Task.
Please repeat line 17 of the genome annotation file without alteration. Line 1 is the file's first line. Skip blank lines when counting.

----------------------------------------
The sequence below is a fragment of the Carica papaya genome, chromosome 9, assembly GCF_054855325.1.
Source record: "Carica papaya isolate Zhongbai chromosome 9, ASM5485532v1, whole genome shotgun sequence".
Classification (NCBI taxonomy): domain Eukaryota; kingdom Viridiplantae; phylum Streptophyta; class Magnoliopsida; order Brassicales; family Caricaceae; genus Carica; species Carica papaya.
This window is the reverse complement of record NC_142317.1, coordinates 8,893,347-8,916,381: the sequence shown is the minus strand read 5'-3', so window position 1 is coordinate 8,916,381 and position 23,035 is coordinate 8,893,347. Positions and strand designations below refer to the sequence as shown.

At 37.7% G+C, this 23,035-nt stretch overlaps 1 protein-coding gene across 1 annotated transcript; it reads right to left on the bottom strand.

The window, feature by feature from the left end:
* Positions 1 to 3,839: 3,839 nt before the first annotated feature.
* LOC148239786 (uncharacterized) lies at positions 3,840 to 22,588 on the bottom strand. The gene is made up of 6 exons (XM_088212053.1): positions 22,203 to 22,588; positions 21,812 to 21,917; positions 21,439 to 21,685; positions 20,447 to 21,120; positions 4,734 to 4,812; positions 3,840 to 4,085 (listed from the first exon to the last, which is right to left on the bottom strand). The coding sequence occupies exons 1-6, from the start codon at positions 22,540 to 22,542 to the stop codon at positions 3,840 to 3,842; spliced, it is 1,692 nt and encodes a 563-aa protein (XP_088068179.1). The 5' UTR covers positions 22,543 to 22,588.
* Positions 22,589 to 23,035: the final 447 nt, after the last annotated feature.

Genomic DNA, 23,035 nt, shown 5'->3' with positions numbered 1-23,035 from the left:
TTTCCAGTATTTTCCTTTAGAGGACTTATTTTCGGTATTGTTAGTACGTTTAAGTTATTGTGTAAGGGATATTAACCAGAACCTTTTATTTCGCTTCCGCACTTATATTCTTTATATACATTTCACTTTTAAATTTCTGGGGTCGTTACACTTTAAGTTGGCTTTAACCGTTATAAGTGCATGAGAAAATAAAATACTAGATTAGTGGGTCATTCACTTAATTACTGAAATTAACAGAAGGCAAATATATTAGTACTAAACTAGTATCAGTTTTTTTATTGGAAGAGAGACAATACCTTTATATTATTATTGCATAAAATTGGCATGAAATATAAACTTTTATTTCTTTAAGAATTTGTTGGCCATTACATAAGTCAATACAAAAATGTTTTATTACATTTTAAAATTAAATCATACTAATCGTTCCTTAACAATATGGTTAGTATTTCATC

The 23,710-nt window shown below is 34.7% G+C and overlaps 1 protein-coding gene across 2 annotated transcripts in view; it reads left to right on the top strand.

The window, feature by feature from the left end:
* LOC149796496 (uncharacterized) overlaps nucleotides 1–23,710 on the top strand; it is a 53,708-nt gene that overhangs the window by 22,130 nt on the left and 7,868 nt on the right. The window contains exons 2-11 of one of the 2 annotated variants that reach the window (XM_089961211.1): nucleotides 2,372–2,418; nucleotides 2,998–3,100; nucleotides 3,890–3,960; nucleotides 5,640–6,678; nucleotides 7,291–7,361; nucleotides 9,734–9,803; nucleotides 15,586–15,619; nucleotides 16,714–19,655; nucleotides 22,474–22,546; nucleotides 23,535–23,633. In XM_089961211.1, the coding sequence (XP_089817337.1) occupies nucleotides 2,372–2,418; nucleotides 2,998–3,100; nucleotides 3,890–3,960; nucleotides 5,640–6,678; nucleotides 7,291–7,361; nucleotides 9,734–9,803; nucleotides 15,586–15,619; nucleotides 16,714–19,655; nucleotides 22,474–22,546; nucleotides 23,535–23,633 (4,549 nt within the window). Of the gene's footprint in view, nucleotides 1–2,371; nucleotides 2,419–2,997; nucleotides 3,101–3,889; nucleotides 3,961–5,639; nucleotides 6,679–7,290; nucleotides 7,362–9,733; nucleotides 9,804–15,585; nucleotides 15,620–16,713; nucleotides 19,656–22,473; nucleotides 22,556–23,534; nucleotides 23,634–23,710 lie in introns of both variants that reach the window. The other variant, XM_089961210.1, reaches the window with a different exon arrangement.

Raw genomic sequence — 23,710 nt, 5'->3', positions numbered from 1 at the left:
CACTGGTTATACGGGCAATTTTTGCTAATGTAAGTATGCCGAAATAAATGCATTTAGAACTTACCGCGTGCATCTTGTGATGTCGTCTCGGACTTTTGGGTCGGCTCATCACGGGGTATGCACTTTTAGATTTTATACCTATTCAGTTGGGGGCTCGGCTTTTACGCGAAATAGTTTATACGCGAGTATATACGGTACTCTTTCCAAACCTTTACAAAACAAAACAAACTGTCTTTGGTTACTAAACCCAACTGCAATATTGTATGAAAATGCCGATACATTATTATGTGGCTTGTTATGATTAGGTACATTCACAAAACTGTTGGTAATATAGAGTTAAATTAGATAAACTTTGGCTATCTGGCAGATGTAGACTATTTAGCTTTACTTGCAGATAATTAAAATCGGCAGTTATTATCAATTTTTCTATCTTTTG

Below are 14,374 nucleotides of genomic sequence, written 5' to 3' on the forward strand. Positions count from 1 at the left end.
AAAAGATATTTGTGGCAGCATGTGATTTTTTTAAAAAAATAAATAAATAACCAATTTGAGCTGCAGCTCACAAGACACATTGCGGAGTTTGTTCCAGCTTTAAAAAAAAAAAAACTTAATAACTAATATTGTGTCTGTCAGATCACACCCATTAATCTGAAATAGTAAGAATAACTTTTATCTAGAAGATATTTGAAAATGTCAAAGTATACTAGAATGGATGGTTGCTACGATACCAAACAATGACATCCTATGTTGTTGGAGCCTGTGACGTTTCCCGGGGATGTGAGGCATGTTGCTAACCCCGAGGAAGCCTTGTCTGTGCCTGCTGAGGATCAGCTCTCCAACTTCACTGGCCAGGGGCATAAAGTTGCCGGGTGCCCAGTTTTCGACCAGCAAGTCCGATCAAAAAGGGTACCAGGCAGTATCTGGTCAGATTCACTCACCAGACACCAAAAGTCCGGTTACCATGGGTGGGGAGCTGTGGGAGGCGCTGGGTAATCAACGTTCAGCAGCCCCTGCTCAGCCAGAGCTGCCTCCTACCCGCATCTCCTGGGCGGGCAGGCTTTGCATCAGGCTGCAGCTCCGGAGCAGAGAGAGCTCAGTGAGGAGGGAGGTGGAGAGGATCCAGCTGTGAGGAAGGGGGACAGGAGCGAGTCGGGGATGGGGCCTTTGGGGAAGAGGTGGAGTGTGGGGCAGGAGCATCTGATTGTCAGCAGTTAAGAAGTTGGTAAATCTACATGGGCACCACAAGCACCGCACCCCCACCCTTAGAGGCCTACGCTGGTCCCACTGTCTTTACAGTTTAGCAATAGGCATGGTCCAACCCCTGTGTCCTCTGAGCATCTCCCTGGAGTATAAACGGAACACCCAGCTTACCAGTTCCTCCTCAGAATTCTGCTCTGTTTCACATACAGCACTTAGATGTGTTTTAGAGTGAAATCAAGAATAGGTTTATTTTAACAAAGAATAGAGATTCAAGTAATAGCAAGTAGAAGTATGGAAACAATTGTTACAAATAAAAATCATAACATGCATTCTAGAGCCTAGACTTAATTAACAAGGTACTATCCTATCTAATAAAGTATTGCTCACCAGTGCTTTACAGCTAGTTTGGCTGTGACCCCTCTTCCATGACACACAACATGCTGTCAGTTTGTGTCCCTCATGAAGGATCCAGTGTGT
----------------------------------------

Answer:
Below are 14,374 nucleotides of genomic sequence, written 5' to 3' on the forward strand. Positions count from 1 at the left end.